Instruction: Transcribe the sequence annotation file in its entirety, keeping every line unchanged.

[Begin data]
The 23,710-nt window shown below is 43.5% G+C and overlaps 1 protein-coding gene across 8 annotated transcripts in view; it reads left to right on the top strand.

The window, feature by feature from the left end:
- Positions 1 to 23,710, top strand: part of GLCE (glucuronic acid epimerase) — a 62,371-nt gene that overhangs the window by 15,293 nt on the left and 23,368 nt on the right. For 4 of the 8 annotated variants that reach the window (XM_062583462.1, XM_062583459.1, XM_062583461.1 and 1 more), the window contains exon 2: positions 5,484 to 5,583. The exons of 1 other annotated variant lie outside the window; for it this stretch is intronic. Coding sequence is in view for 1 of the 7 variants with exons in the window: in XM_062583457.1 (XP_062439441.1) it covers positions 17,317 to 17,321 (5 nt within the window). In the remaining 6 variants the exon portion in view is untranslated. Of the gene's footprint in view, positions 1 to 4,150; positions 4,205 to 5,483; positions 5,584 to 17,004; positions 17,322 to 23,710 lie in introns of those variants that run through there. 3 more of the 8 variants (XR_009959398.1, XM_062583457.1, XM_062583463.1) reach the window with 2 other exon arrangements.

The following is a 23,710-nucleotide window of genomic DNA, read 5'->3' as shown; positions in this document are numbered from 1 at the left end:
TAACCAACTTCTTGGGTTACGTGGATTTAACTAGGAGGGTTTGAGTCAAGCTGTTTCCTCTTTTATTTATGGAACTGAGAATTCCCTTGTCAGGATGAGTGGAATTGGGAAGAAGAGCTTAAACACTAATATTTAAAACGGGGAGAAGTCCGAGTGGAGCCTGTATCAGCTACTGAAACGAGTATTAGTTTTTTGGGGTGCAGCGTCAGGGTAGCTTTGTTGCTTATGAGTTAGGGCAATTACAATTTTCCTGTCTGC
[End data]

The 23,710-nt window shown below is 43.5% G+C and overlaps 1 protein-coding gene across 8 annotated transcripts in view; it reads left to right on the top strand.

The window, feature by feature from the left end:
- Positions 1 to 23,710, top strand: part of GLCE (glucuronic acid epimerase) — a 62,371-nt gene that overhangs the window by 15,293 nt on the left and 23,368 nt on the right. For 4 of the 8 annotated variants that reach the window (XM_062583462.1, XM_062583459.1, XM_062583461.1 and 1 more), the window contains exon 2: positions 5,484 to 5,583. The exons of 1 other annotated variant lie outside the window; for it this stretch is intronic. Coding sequence is in view for 1 of the 7 variants with exons in the window: in XM_062583457.1 (XP_062439441.1) it covers positions 17,317 to 17,321 (5 nt within the window). In the remaining 6 variants the exon portion in view is untranslated. Of the gene's footprint in view, positions 1 to 4,150; positions 4,205 to 5,483; positions 5,584 to 17,004; positions 17,322 to 23,710 lie in introns of those variants that run through there. 3 more of the 8 variants (XR_009959398.1, XM_062583457.1, XM_062583463.1) reach the window with 2 other exon arrangements.

The following is a 23,710-nucleotide window of genomic DNA, read 5'->3' as shown; positions in this document are numbered from 1 at the left end:
TAACCAACTTCTTGGGTTACGTGGATTTAACTAGGAGGGTTTGAGTCAAGCTGTTTCCTCTTTTATTTATGGAACTGAGAATTCCCTTGTCAGGATGAGTGGAATTGGGAAGAAGAGCTTAAACACTAATATTTAAAACGGGGAGAAGTCCGAGTGGAGCCTGTATCAGCTACTGAAACGAGTATTAGTTTTTTGGGGTGCAGCGTCAGGGTAGCTTTGTTGCTTATGAGTTAGGGCAATTACAATTTTCCTGTCTGC